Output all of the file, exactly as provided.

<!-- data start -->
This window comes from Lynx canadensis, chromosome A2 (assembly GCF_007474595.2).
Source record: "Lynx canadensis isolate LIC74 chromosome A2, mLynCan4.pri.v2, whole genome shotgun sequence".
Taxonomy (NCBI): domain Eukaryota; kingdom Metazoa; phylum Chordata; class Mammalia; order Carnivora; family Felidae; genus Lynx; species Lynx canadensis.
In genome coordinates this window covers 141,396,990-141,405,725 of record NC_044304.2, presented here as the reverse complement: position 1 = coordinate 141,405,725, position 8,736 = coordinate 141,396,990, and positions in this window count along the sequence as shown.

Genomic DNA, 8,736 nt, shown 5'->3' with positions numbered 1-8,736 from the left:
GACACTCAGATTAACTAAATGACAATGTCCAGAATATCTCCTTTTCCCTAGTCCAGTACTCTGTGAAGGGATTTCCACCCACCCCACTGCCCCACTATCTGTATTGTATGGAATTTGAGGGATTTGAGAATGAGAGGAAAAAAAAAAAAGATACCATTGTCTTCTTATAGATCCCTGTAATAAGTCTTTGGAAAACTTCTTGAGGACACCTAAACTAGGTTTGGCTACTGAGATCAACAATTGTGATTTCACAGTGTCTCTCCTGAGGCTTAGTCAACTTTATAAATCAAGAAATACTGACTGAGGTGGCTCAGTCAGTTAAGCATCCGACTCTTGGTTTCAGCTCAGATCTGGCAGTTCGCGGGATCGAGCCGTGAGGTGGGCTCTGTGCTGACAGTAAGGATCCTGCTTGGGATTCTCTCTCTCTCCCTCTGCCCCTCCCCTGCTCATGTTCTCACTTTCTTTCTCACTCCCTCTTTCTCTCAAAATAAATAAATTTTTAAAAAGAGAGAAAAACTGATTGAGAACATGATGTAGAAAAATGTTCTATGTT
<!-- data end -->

This window comes from Lynx canadensis, chromosome A2 (assembly GCF_007474595.2).
Source record: "Lynx canadensis isolate LIC74 chromosome A2, mLynCan4.pri.v2, whole genome shotgun sequence".
Taxonomy (NCBI): domain Eukaryota; kingdom Metazoa; phylum Chordata; class Mammalia; order Carnivora; family Felidae; genus Lynx; species Lynx canadensis.
In genome coordinates this window covers 141,396,990-141,405,725 of record NC_044304.2, presented here as the reverse complement: position 1 = coordinate 141,405,725, position 8,736 = coordinate 141,396,990, and positions in this window count along the sequence as shown.

Genomic DNA, 8,736 nt, shown 5'->3' with positions numbered 1-8,736 from the left:
GACACTCAGATTAACTAAATGACAATGTCCAGAATATCTCCTTTTCCCTAGTCCAGTACTCTGTGAAGGGATTTCCACCCACCCCACTGCCCCACTATCTGTATTGTATGGAATTTGAGGGATTTGAGAATGAGAGGAAAAAAAAAAAAGATACCATTGTCTTCTTATAGATCCCTGTAATAAGTCTTTGGAAAACTTCTTGAGGACACCTAAACTAGGTTTGGCTACTGAGATCAACAATTGTGATTTCACAGTGTCTCTCCTGAGGCTTAGTCAACTTTATAAATCAAGAAATACTGACTGAGGTGGCTCAGTCAGTTAAGCATCCGACTCTTGGTTTCAGCTCAGATCTGGCAGTTCGCGGGATCGAGCCGTGAGGTGGGCTCTGTGCTGACAGTAAGGATCCTGCTTGGGATTCTCTCTCTCTCCCTCTGCCCCTCCCCTGCTCATGTTCTCACTTTCTTTCTCACTCCCTCTTTCTCTCAAAATAAATAAATTTTTAAAAAGAGAGAAAAACTGATTGAGAACATGATGTAGAAAAATGTTCTATGTT